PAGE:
A cross-dressing samurai wearing a white dress stalks the streets slashing everything he comes across. Meanwhile, a police officer that’s trying to keep at bay the local wolf population finds himself tracking the unusual sword-carrying interloper, who’s cutting a swath through the city. But the officer seems to be just as out-there as the dress-wearing maniac he chases, and the film becomes more nightmarish as it heads towards its conclusion.

This stylish, bizarre German film does an intriguing job balancing suspense with surreal, dreamlike imagery and contrasting the police officer–who by all rights is a square–with the wildly out-there figure of the samurai. Is it an unspoken homoeroticism between the men, or simply a small town cop who finds himself out of his depth with the violent, strange figure he’s stalking? For those who enjoy Lynchian horror and dark humor, Der Samurai is a strange, enigmatic film worth seeking out.


4. Mood Indigo (2013)

Colin has a picture-perfect existence: blessed with wealth and a charmed life, he seems to live in another world–a better one than our reality. When he meets Chloe, they have a whimsical courtship that ends in a fairy tale marriage–and that’s when reality intrudes and Colin’s magical life begins to fall apart. And literally, so does his world, as his house deteriorates and everything that was once magical takes on a nightmarish edge.

Visionary director Michel Gondry opts to darken his normally wildly whimsical style in a movie that begins as light and air and then sinks into darkness as Colin’s life takes a turn for the worse when his wife grows ill.

The physical world of Mood Indigo seems to expand and contract, sometimes literally, as Gondry employs his signature quirky stop motion and surreal tricks of the camera to express the psychological state Colin is in. From elation to depression and from wealth to poverty, the world of Mood Indigo hinges on its protagonist’s mental state–and it seems to fall apart just as he does, as well.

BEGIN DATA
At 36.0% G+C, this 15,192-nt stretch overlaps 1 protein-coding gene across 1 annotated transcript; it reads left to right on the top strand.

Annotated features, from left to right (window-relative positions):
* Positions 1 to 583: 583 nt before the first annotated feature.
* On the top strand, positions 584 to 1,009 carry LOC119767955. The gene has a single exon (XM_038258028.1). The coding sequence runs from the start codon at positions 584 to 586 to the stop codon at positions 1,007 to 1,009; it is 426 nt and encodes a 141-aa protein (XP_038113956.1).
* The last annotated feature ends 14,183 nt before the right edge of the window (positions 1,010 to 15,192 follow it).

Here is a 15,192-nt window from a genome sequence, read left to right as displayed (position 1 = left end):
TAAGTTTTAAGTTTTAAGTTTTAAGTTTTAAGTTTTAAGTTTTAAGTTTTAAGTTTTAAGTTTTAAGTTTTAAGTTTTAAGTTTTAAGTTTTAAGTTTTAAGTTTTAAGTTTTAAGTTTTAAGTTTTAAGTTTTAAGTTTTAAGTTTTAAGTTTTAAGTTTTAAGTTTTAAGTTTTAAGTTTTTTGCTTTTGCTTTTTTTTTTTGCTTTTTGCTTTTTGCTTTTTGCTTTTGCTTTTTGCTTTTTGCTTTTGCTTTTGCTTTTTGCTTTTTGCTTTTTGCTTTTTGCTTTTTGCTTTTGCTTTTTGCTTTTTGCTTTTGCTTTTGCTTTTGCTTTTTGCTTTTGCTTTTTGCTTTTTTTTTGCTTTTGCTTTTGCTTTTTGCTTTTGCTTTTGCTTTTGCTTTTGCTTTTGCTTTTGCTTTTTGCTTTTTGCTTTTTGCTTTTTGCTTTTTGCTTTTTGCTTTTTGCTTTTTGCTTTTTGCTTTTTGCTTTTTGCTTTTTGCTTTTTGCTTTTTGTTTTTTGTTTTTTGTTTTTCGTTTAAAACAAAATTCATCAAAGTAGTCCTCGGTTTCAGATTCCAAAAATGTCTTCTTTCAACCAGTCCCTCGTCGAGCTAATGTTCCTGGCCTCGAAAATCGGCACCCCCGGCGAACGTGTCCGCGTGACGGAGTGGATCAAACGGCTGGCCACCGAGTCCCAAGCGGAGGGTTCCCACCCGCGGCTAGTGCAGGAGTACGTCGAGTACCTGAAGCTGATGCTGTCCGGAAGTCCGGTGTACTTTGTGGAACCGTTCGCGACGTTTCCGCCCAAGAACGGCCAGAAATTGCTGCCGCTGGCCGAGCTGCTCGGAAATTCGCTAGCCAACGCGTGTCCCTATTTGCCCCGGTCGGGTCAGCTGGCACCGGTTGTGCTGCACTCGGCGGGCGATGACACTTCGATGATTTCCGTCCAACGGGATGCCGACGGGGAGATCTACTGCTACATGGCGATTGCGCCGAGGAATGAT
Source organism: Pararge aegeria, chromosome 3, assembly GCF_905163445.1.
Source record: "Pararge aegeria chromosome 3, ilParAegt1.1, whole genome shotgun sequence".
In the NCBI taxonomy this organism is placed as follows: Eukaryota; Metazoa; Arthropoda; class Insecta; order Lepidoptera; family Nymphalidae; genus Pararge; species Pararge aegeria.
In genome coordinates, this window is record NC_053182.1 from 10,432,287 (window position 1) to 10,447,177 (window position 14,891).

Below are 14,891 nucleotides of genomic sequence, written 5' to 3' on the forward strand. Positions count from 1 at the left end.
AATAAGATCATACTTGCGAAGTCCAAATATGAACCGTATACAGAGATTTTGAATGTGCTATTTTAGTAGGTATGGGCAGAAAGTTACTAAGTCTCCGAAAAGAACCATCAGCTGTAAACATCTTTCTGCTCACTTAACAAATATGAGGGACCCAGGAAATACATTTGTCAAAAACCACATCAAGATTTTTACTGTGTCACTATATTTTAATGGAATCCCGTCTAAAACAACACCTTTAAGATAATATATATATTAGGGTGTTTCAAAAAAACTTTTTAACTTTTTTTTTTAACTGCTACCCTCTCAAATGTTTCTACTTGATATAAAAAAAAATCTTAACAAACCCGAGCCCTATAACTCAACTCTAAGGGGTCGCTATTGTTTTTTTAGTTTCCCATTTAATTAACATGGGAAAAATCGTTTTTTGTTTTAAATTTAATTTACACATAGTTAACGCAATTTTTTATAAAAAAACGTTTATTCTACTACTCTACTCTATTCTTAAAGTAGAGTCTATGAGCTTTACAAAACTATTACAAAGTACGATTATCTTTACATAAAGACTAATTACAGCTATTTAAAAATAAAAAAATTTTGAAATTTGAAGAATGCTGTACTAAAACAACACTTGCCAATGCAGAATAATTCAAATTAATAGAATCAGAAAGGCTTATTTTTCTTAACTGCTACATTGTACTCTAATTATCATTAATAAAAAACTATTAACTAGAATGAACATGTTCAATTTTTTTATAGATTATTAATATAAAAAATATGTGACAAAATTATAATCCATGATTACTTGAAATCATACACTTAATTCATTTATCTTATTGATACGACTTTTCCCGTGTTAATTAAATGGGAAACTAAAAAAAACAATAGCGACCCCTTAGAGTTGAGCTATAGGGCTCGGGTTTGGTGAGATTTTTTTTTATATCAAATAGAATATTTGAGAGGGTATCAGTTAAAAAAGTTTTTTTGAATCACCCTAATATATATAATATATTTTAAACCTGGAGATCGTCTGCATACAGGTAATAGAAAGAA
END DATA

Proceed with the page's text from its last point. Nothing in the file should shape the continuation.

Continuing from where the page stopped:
5. Escape from Tomorrow (2013)

Escape From Tomorrow (2013)

Jim is a father who had just been fired while on his family vacation in Disney World. He then spends an increasingly bizarre and hellish day in the amusement park with his family.

While casually following around two much younger French girls, Jim gradually begins to see the darker side of the Disney park, which are revealed to be hallucinations he’s experiencing due to being part of an experiment and that his “real” self is actually another man with a separate family from the one he thinks he has. The film becomes more outlandish and surreal as Jim loses his grip on reality and becomes infected with a virus that may lead to his death.

Incredibly, this film was shot in the actual Walt Disney World–without permission from the company. Using guerrilla techniques, the film was surreptitiously made by the filmmakers who used disguised cameras and iPhones to conceal their activities from the park’s administrators and security.

Going so far as to edit the film in South Korea so as not to attract Disney’s attention, Escape from Tomorrow premiered at Sundance with as little information released prior to its showing. Often Lynch-like in its surreal horror being placed within “The Happiest Place On Earth,” Escape from Tomorrrow is a subversive delight.